Cognitive functions usually involve various synaptic proteins and neurotrophic factors in the hippocampus. However, whether treadmill exercise can improve learning and memory by upregulating some of these molecules remain unraveled. To address this question, male BALB/c mice were divided into control and exercise groups, the latter group went through 4 weeks of treadmill exercise training. At the end of exercise training period, they were either tested for passive avoidance (PA) performance or sacrificed for quantifying the hippocampal levels of brain-derived neurotrophic factor (BDNF), tropomyosin-related kinase B (TrkB, the BDNF receptor), synaptotagmin (a Ca2+-dependent synaptic vesicle protein), and SNAP-25 (a presynaptic vesicular fusion protein). Our results showed that treadmill exercise training (1) increased the retention latency without affecting the fear acquisition in the PA test, (2) transiently increased the hippocampal BDNF level at 1, 2, and 4 h after the completion of exercise training, and (3) persistently increased the hippocampal protein levels of full-length TrkB, phosphorylated TrkB and synaptotagmin, but not truncated TrkB or SNAP-25. Moreover, the protein expression level of full-length TrkB or synaptotagmin was positively correlated with PA performance in mice. Finally, inhibition of TrkB signaling by K252a abolished the exercise-facilitated PA performance and upregulation of TrkB and synaptotagmin. Taken together, these data suggest that the upregulation of TrkB and synaptotagmin in the hippocampus contributes to the exercise-facilitated aversive memory.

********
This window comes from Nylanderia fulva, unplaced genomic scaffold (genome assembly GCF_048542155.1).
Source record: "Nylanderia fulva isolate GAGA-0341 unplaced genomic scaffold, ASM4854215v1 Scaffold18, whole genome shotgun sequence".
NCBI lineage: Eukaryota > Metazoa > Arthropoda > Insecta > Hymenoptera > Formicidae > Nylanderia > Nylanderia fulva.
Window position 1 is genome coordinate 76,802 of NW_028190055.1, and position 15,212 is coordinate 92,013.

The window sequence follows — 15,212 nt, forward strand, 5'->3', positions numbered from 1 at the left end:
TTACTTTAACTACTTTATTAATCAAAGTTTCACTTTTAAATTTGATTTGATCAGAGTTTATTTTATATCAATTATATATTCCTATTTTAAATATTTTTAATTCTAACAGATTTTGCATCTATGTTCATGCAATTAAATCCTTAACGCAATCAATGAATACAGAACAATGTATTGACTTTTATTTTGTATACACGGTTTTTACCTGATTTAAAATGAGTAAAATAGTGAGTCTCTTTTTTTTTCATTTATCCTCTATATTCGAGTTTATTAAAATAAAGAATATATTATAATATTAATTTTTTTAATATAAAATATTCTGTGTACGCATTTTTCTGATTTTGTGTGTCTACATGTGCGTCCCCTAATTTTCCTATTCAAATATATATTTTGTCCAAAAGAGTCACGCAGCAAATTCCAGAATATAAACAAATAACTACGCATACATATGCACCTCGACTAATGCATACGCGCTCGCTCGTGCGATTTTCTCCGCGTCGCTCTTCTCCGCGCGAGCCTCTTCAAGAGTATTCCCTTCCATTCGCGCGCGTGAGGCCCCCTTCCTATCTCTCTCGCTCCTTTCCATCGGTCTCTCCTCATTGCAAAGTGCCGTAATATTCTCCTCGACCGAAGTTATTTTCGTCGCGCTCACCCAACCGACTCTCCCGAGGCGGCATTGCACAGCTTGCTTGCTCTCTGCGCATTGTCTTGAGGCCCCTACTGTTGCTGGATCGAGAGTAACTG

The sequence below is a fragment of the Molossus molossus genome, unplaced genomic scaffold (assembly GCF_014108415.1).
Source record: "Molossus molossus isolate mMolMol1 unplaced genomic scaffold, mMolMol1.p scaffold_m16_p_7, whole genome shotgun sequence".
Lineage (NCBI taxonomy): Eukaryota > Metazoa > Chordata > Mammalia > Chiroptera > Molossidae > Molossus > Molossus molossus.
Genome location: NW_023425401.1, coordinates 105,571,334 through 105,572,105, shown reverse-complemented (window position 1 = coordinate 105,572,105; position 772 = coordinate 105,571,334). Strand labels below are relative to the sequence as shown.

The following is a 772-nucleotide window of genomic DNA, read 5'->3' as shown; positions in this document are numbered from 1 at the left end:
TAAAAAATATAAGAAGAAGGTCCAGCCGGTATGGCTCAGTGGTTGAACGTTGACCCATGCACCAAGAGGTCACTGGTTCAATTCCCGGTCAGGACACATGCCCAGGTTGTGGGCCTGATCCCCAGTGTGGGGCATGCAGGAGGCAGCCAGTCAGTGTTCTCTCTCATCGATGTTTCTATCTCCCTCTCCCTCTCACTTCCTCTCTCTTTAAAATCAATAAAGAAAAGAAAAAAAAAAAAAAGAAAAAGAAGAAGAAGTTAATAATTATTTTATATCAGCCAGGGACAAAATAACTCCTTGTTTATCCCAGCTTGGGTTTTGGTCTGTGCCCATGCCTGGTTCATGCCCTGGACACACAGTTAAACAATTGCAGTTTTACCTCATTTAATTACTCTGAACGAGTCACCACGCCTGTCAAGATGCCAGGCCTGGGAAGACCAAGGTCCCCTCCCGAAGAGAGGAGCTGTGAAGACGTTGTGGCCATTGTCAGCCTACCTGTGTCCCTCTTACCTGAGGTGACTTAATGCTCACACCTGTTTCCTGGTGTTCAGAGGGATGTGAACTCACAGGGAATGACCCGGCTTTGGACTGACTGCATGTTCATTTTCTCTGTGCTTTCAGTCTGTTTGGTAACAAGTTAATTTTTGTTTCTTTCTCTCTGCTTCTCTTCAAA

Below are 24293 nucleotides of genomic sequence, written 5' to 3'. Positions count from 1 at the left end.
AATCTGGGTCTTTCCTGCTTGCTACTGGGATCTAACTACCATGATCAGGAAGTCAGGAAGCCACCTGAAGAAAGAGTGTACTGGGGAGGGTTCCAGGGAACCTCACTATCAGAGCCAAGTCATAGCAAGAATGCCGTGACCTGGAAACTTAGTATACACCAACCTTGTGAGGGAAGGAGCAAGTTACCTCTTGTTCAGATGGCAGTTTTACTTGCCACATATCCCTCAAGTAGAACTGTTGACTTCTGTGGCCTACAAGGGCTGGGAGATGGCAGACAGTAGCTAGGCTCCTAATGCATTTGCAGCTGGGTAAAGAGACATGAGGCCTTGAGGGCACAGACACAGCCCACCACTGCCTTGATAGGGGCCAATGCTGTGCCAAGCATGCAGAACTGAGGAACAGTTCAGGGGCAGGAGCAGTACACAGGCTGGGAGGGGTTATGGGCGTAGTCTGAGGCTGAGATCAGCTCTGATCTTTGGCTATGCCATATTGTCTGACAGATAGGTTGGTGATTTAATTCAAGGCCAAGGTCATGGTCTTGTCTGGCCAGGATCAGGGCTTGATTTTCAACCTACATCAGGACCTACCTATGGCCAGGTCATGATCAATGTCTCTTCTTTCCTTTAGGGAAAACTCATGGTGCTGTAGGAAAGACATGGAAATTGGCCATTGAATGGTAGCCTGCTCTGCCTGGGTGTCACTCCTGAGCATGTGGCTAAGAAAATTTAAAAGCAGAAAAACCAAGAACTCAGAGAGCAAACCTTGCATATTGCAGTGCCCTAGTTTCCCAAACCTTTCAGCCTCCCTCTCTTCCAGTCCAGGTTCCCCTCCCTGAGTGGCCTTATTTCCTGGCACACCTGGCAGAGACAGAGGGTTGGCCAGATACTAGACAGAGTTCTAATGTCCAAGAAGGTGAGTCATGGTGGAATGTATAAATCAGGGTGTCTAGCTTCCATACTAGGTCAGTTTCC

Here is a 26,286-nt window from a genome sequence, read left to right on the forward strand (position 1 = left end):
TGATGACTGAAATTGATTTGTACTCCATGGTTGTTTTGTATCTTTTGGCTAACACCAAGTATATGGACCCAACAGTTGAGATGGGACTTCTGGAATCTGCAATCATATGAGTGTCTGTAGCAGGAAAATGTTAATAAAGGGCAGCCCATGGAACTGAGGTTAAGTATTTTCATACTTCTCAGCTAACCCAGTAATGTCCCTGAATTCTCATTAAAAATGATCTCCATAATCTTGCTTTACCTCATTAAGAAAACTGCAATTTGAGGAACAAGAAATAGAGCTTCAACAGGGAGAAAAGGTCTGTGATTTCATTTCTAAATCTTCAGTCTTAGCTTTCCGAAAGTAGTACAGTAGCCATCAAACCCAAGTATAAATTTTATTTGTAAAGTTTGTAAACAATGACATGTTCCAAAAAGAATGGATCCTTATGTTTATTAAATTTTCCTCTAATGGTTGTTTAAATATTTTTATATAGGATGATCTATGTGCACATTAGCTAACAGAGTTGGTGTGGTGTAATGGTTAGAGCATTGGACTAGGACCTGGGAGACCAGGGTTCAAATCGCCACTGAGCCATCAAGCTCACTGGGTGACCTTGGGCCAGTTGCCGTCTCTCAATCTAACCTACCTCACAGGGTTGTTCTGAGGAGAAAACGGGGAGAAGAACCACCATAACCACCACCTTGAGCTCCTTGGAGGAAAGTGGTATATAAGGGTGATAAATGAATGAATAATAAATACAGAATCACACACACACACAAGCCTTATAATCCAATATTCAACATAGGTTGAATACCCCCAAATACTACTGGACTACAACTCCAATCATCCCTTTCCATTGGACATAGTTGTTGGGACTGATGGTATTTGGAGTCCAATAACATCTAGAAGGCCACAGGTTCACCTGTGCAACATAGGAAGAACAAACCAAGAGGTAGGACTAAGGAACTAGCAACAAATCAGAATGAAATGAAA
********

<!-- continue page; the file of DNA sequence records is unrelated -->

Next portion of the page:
All Science Journal Classification (ASJC) codes
- Experimental and Cognitive Psychology
- Cognitive Neuroscience
- Behavioral Neuroscience